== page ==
Trois Minutes about Quarantine!Aug 28, 2021
What a trendy word these days, that word quarantine.
It comes to us all the way from medieval Europe, coined during the black plague to define that period of 40 days when people were to stay away from each other. We didn’t invent social distancing last week.
The word itself comes from the French for “forty,” quarante. A quarantine is a season of 40 days to be separated from the world.
Numbers have symbolic value in Scripture. While seven signifies completion and perfection, forty underscores trial and testing. It rained for forty days and forty nights when Noah entered the very first recorded quarantine. Moses remained on the mountain and in the presence of the Lord for forty days and nights before returning with the Law. It took the spies forty days to scout out the land of Canaan, and to choose to distrust God. This in turn led the Israelites in the desert for a whooping forty years—the longest quarantine ever recorded.
Quarantines didn't stop with the chosen people’s entry in the Promised Land. Goliath mocked the Israelites for forty days before David volunteered to end his nation’s shame for the glory of God. And then, King David reigned for, you guessed it, forty years. Just like his predecessor Saul, and his son Solomon. Even Jonah warned Niniveh that doom was pending if they didn’t repent—in exactly forty days. Forty days, forty years.
Jesus experienced the ultimate season of trial and testing during forty days in the wilderness—all alone. He self-quarantined. Had you realized that Jesus can relate even to this, our self-quarantines? You’re not the first one to go stir-crazy with the enemy of your soul as your only companion.
Satan will delight to join you on your quarantines—your seasons of testing and trial. But you can choose to invite God, instead. What better company?
A quarantine is about separating yourself from the world during a season of refining. We are undergoing the strangest of seasons right now. We have a choice: will we merely endure it, or will we thrive in it? Will we complain and moan, aiming to “make the best of it” with a martyr’s pose of self-pity, or will we truly embrace this season of self-apartness and testing to be refined for what God has in store for us next?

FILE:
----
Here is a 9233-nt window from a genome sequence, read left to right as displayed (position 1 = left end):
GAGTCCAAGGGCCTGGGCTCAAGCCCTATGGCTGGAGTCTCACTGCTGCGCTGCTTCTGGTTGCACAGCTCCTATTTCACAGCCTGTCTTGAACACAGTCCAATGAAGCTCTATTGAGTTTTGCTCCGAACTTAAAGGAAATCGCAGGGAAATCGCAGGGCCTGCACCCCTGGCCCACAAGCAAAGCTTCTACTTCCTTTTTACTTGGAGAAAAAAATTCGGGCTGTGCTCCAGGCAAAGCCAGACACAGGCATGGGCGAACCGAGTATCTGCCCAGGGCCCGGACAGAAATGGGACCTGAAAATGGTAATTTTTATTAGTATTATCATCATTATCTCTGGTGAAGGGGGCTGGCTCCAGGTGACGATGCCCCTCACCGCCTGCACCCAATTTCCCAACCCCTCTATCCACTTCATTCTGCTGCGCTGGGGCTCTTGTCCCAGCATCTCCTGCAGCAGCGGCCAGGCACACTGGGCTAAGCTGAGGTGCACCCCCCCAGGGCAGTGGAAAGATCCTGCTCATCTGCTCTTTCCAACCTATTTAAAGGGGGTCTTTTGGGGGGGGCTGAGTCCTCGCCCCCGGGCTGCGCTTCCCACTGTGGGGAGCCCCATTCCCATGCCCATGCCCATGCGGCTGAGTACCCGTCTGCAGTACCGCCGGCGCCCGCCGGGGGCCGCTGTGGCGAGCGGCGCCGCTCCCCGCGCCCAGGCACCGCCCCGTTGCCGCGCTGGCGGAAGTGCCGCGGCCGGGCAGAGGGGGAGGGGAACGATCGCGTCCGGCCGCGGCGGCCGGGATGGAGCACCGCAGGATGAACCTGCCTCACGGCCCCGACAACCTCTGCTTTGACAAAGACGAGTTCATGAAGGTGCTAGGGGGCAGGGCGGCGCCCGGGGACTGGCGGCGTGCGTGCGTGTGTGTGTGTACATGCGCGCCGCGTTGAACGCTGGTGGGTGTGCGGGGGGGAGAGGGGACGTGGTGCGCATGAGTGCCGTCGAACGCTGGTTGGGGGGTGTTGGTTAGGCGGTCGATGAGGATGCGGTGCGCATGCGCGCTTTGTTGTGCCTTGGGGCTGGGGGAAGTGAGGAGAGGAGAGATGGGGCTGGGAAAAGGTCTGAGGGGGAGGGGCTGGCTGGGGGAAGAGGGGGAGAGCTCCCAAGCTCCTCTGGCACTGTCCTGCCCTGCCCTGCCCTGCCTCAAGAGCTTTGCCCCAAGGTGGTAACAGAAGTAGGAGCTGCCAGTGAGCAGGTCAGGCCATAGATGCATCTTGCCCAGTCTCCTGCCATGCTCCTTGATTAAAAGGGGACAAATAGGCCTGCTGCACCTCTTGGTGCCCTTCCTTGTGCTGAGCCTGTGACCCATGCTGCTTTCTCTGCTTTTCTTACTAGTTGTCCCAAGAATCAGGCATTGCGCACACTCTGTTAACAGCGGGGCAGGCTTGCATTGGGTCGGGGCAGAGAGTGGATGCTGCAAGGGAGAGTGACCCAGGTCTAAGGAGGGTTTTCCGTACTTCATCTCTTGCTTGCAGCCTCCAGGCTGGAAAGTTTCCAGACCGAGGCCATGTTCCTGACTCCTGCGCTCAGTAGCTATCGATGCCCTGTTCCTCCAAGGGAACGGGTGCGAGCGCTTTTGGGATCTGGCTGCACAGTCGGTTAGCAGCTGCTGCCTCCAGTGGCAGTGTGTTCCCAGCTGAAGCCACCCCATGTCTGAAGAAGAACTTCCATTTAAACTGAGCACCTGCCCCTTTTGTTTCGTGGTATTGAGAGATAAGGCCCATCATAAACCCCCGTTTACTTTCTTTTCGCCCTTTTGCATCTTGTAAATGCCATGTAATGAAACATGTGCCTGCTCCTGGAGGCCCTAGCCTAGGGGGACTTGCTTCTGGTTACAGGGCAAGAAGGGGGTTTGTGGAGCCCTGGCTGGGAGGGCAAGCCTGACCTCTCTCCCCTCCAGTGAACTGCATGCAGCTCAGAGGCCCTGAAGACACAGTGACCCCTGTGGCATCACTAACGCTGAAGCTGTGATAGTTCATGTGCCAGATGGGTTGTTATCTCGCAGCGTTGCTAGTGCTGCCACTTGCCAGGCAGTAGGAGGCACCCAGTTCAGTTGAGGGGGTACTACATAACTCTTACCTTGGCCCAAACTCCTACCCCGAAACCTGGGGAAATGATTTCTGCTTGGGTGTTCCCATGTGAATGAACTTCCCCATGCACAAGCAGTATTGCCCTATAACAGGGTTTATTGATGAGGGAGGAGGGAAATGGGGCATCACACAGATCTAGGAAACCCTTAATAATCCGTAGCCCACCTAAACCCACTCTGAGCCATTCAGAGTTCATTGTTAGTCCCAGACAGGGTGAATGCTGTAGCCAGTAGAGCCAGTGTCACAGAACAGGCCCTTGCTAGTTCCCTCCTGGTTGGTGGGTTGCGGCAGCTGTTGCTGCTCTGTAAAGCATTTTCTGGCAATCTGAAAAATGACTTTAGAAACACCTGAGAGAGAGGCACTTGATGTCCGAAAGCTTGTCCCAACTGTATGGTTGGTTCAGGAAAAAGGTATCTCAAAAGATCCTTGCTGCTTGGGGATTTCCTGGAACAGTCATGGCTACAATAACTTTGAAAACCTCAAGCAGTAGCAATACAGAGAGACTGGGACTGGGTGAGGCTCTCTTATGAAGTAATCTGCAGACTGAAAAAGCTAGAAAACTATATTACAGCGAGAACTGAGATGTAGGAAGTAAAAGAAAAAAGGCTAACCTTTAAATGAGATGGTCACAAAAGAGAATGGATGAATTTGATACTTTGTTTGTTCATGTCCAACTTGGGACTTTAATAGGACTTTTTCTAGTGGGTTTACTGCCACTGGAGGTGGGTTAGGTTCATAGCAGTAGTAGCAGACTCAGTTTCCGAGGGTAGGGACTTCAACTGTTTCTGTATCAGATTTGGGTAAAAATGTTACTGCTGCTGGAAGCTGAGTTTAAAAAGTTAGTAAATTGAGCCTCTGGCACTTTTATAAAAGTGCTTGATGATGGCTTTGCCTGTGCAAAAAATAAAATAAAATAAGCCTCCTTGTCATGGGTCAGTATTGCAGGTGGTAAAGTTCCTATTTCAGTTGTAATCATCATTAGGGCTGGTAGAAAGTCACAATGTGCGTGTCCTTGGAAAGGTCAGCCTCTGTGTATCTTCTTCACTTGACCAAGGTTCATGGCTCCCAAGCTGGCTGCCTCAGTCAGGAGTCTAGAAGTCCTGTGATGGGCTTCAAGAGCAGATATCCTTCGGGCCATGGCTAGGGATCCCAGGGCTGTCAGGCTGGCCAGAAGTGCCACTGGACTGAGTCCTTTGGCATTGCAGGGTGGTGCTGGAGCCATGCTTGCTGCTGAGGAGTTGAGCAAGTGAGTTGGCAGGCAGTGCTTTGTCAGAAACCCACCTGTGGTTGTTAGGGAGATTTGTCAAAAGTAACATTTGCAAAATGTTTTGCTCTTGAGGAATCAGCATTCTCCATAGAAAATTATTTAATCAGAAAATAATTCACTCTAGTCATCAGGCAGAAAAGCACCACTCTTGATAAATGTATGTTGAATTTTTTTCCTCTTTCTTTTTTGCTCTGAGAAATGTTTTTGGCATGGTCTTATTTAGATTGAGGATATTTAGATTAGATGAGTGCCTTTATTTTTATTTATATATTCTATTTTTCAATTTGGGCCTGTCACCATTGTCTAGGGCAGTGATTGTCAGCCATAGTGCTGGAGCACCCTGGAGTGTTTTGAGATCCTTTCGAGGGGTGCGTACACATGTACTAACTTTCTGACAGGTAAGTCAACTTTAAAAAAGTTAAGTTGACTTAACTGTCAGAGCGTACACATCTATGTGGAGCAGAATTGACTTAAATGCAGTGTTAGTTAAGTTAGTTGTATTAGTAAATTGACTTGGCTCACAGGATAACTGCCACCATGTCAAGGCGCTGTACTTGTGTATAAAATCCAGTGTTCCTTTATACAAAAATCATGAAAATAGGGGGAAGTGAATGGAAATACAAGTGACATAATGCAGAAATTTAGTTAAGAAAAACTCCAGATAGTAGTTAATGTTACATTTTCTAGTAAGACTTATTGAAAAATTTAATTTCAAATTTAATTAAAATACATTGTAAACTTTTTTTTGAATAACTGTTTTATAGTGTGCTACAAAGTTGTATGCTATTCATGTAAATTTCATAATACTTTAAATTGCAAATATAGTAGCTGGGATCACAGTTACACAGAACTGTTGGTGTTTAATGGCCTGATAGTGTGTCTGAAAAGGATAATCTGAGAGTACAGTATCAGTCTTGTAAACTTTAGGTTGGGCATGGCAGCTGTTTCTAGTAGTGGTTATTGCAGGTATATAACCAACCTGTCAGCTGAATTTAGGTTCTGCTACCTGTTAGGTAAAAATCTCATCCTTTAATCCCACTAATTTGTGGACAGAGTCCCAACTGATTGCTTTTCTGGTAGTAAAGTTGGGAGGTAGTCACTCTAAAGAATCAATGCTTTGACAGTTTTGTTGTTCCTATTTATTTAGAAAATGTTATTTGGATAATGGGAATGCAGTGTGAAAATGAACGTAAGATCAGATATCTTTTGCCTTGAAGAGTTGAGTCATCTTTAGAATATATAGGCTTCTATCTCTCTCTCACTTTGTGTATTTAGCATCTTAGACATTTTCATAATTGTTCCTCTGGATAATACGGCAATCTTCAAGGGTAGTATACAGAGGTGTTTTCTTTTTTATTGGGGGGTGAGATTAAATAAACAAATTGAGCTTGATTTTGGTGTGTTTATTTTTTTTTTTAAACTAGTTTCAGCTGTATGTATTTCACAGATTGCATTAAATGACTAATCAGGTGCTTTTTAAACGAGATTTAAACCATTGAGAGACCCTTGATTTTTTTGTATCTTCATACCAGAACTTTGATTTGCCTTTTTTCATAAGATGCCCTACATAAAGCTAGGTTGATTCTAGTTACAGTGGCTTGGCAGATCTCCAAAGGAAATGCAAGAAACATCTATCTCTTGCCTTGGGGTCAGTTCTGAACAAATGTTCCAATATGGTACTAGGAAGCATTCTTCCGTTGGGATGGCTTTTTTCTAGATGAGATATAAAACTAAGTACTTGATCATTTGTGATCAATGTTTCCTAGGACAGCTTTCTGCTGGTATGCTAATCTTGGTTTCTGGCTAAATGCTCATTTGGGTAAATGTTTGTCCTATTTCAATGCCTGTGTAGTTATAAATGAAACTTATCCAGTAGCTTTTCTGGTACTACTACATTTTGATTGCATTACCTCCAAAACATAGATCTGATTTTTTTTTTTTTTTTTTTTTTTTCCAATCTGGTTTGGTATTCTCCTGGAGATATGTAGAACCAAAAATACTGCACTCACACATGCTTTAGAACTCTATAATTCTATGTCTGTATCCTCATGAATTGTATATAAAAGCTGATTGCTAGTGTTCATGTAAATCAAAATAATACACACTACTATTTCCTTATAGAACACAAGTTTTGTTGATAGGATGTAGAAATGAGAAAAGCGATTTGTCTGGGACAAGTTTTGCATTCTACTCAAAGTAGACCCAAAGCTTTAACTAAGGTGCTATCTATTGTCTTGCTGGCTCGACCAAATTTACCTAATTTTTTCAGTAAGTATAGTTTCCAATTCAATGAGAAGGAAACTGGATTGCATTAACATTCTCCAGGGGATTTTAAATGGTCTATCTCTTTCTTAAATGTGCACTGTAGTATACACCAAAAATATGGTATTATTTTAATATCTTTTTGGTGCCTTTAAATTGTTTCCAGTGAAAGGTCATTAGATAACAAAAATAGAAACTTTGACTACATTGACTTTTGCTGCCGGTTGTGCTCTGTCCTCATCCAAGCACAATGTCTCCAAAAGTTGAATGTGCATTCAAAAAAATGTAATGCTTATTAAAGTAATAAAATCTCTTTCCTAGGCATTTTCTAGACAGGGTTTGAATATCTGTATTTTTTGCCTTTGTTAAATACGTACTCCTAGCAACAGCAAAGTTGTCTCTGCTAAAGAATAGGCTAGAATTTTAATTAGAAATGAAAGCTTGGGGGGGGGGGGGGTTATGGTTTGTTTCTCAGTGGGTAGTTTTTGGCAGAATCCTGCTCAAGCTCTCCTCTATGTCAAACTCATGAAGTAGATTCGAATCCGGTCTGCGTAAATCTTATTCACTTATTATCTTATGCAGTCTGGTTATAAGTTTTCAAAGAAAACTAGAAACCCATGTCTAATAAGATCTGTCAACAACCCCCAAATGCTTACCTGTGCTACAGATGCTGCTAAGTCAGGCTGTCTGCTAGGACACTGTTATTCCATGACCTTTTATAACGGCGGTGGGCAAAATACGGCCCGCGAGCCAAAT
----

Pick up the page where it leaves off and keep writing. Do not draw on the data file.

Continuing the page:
We have actually been in quarantine since Wednesday, February 26, 2020. Ash Wednesday is the first day of Lent. Yes, we are right smack in the middle of Lent. Lent lasts, you guessed it, forty days. It culminates with Easter. While not widely practiced among modern-day evangelicals, lent is a self-imposed forty-day quarantine. It is a season of fasting. Some fast from foods—especially rich, fatty ones. Others embrace a different kind of fast—maybe from social media, or from their most addictive TV shows. Some refrain from gossip. Good quarantines. Lent “quarantiners,” like anyone on a fast, aim to seek God’s face, to grow closer to Him through a denial of self.
Quarantines are about creating new, good habits to overcome old, bad ones. It takes about forty days to create new pathways in your cerebral cortex to replace bad ingrained habits with good ones. Quarantine your bad habits. Create new ones. Quarantines are about new beginnings, hope, and maybe even celebration. Yes, quarantines culminate in exultation, like Lent in Easter.
The most celebratory forty-day season ever recorded was ushered on Easter morning, and closed on the Ascension. Hundreds, maybe thousands of new believers met the resurrected Christ in the flesh, and celebrated His eternal life as the perfect God-Man. Thomas was led to worship and wonder as he placed his fingers on his Lord’s stigma. He doubted, yet he reached out—and met faith. Forty days of joy, life, love, hope! That’s forty days I cannot wait to celebrate, once our current season of lent-quarantine ends.
So we have a choice. Will this quarantine, this symbolic season of quarante days of trial and testing, lead us to new growth, hope, joy and intimacy with God? The choice is yours.
I am looking forward to the numberless days of heaven, when the ultimate quarantine will be separation from sin and self, and the ultimate celebration will be worship in full sight of the splendor of our King.
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